As a general matter, institutional investors keep undeployed cash in short-term US Treasury securities and other short-term instruments and are unable to assess fees against undeployed capital.
In the context of the SPAC, however, while the IPO investment made by institutional investors is deposited into the trust and invested by the trust into short-term US Treasury securities and other short-term instruments, the funds are deemed deployed by the institutional investor and fees can be assessed, making the SPAC a convenient vehicle to collect fees in a virtually risk-free setting.
What are the phases that SPACs go through? When it usually dips or bounces back, what are some of the major catalysts?
Many SPACs experience a decline in value between IPO and the announcement of identification of a target company for the initial business combination. Although the ability to receive redemption from the trust looms in the future, that certainty may be insufficient in the mind of investors sitting on the sidelines awaiting the announcement of the commencement of the initial business combination to maintain full value.
That being said, the value of SPAC shares pre-initial business combination would likely be discounted to reflect the perception of the public holders as to the likelihood of a successful business combination as well as by the value of the warrant included in the unit at the time of the SPAC IPO.
Generally, SPAC shares should trade better once a business combination is believed to be imminent, as the holders would, in the worst case, be close the time when they could request redemption from the trust.
What metrics or information should you look at the most when deciding which SPACs to invest in?
In our opinion, the most important factors in evaluating a SPAC would be, first and foremost, the sponsor team and their domain, M&A, and public company experience, independently and ideally together.
Additionally, a segment focus on an industry with a large number of potential, appropriately sized target companies for the initial business combination, and, assuming that the sponsor includes the SPAC management, a sponsor team which has made a material investment in the risk or sponsor capital.
As an investor, what would be the biggest red flags in SPACs?
In our opinion, the biggest red flags would be
- a sponsor team without domain/industry expertise and access in the segment on which they are focusing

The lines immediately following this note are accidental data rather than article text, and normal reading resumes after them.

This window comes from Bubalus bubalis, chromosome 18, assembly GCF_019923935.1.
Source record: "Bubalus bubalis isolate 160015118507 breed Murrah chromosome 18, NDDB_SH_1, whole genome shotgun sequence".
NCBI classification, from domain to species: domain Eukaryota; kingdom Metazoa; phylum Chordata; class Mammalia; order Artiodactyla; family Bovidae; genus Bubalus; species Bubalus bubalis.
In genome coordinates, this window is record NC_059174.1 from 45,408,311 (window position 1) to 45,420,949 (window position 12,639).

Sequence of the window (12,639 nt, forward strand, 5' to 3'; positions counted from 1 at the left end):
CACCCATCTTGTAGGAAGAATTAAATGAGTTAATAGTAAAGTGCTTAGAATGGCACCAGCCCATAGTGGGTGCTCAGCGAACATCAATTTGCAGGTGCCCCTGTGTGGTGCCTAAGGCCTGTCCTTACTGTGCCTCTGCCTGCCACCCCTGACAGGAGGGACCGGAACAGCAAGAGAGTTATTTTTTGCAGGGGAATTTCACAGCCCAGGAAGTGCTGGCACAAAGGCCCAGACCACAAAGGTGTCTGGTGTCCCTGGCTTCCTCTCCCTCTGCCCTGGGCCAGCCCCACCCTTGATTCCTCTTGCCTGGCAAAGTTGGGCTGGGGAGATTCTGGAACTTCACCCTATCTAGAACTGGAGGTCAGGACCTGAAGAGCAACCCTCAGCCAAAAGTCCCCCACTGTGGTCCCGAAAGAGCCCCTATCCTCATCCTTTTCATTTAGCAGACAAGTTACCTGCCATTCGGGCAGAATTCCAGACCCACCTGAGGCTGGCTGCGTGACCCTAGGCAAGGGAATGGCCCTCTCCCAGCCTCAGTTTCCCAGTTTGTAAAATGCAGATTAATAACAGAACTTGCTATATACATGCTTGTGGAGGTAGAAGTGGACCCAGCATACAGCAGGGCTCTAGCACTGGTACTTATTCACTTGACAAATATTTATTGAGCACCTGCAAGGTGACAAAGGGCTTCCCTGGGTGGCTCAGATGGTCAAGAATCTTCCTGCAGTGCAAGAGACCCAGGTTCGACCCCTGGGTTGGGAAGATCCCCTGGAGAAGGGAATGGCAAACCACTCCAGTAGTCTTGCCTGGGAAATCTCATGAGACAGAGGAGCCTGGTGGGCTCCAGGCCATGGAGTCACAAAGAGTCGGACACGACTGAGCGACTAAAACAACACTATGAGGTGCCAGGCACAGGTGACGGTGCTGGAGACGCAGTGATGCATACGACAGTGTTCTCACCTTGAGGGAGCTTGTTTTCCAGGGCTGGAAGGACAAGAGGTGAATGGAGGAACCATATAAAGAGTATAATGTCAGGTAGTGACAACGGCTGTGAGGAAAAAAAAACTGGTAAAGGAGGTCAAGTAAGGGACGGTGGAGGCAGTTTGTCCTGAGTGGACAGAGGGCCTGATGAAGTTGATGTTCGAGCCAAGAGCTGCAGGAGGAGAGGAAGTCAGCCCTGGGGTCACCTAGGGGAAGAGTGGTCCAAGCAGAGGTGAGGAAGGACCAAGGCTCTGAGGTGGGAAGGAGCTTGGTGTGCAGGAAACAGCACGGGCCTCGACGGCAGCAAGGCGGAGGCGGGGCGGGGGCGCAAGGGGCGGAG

- a sponsor team without M&A or public company experience
- a great limitation on the number of potential target companies for the initial business combination in the size range appropriate for the SPAC
- if the sponsor is also the management of the SPAC, management members with no “skin in the game” (e.g., that haven’t invested any sponsor capital or have raised the bulk of the sponsor capital from persons or entities with whom they have no connection)
Do you see an increasing presence of the derivative market in the SPAC investing or will it remain with a select few companies?
While we have not seen an increase generally, given the popularity (and I believe the durability) of the structure, it is a possibility. I suppose that the issue is that SPACs are, by their nature, a short-term (generally 24 months or less) and uncertain (because of the unknowns regarding the initial business combination) entity, which makes pricing highly speculative as there are few operational fundamentals on which to rely.
Do you think SPACs are only popular temporarily because of the unique situation COVID brings? For example, some companies turn to SPACs for dire need of capital. Some turn to SPACs because a new imminent opportunity arose. Are SPACs here to stay? Or will they fade away once the world returns to normalcy?
No. we believe that SPACs are popular for three reasons:
- the current US initial public offering framework is largely antiquated and in large part reflects a market that existed in 1933, which in today’s environment makes IPOs a highly expensive and risky proposition for issuers